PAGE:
1. #1
    Hi guys,

    I have a small wooden work shop which is well insulated. I have my cnc router and pc in there. The temp inside was 5C (outside -2C). I put the heater on and the temp rose to about 11C. I started cutting shapes out of 18mm mdf. I do this in 3 passes x 6mm. I noticed that the 1st pass seemed okay but the 2nd pass was not quite following the same path as the 1st pass and the 3rd pass was different again from 1st and 2nd.
    I bought the machine in April this year and have had no issues at all. The last time I cut prior to tonight was last weekend (wasn't as cold) and had no problems. I wondered if the temp had something to do with it. I have had to bring the pc into the house when I am not using it as I found out the operating temp is +10C. If not the temp is it something else?

    cheers Steven

  2. #2
    About 142 miles North of me, my shed got to 8C (outside -2) but I have a dehumidified going to keep my timber stock at the right moisture level.
    I read somewhere that aluminium expands about twice as much as steel for the same temperature rise. Also what type of heater are you using ? if gas then this puts out a lot of water and might be affecting the MDF which is like a sponge. I'm trying to imagine the expansion of a cnc machine and it's like the expanding universe, where is the centre of expansion ? and how does this affect the tool position. I would not have thought the 6 degree rise would have given a visible difference but I suppose local heating will be greater as the stepper motors and spindle motor heat up so maybe you should run some random G code for a while just to heat things up before starting to cut.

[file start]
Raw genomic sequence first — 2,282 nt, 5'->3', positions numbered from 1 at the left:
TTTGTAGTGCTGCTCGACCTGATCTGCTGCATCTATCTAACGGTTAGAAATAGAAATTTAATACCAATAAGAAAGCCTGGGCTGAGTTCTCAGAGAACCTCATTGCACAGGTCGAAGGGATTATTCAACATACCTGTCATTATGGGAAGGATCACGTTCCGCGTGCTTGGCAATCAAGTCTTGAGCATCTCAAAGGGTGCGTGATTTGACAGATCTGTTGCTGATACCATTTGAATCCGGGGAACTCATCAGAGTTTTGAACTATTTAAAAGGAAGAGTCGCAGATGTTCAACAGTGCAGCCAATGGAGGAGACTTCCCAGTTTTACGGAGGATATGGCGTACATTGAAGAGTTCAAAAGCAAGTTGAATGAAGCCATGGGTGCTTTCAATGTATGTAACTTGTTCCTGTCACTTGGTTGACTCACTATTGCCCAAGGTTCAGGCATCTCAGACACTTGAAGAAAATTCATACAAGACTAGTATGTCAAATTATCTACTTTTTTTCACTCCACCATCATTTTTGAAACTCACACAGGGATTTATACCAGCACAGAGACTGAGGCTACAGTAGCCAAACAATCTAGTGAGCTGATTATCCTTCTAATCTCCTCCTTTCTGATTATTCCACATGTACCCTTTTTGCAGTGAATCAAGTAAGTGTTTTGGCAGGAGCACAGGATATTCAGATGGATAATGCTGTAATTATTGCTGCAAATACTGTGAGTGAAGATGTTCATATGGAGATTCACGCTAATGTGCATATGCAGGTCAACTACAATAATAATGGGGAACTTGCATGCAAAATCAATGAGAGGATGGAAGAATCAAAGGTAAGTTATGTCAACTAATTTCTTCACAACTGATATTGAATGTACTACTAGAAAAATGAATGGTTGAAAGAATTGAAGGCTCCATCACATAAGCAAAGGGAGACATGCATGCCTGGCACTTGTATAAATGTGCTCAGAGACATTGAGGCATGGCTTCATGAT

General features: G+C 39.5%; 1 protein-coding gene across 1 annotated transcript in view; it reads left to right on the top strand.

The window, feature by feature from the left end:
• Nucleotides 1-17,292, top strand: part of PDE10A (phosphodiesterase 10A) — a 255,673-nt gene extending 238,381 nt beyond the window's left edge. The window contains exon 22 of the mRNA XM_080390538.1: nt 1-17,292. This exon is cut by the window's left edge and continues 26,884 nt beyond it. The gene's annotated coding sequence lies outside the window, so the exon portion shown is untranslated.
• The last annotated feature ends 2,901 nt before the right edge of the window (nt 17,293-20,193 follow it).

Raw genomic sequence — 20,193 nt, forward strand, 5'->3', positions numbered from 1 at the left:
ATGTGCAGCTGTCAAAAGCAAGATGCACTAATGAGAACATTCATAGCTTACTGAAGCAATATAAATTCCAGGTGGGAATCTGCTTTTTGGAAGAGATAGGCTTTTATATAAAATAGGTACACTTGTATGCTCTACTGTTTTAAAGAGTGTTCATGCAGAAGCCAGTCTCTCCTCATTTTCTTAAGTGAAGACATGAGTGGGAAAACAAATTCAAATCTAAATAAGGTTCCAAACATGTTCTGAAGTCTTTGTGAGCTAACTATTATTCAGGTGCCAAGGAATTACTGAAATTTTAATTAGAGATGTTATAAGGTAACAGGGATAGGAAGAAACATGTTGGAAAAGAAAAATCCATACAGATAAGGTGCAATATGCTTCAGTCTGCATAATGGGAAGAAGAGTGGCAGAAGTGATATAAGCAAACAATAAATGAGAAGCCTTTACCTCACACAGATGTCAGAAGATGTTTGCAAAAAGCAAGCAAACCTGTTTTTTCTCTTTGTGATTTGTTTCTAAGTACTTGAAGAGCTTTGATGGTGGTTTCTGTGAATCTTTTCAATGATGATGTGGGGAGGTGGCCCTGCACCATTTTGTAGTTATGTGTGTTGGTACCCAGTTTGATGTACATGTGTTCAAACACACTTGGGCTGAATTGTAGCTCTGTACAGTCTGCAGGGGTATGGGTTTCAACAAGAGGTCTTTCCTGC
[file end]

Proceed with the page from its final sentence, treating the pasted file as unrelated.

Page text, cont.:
3. The Following User Says Thank You to EddyCurrent For This Useful Post:

  4. #3
    Yes the Cold can affect machine in a negative way and it's always a good idea to run a warm up routine when first turned on.

    Now I'm not saying your problem is the Cold but can affect machine with binding components which can cause missed steps.

  5. #4
    Eddy and Jazz. Thanks for the feedback. I use an oil filled heater. I think even though the air temp was 11c the controller was stone cold. I have now brought the controller inside the house and will try again tomorrow morning. I will get the temp in the workshop up to at least 15c before bringing the pc and controller out. Will also run a warm up routine before cutting
    If this doesn't work it maybe something else

    Thanks Steven

  6. #5
    You say the passes did not follow each other so for example say you were cutting a circle, would the subsequent passes be outside, inside, or offset in one or more axes from the first ?
    I have a wood burning stove in the shed and today it was a toasty 19C but I don't start doing anything other than getting the MP3 player going until it reaches 14C
    Last edited by EddyCurrent; 22-11-2013 at 09:27 PM.

  7. #6
    The passes would be okay for say 80% of the previous passes but then would step out slightly

  8. #7
    I'm thinking that the direction of offset from one pass to the other might indicate where the problem lies.

  9. #8
    Quote Originally Posted by EddyCurrent View Post
    I'm thinking that the direction of offset from one pass to the other might indicate where the problem lies.
    Hi Eddy, Good call! While I was going through the warm up routine without cutting I could see there was jerkiness on the X axis. When I checked the coupling there was a fracture. Once replaced it ran okay

    thanks for pointing me in the right direction


  10. #9
    That's an excellent result.

  11. #10
    An old trick for machines in cold shops overnight is to cover them with a tarp and stick a 15W light somewhere underneath that doesn't pose a fire hazard (you can do a safe, earthed installation in a biscuit tin if you're enthusiastic), it will keep all your components well above the dew point preventing condensation when you start to warm the workshop up,

    - Nick

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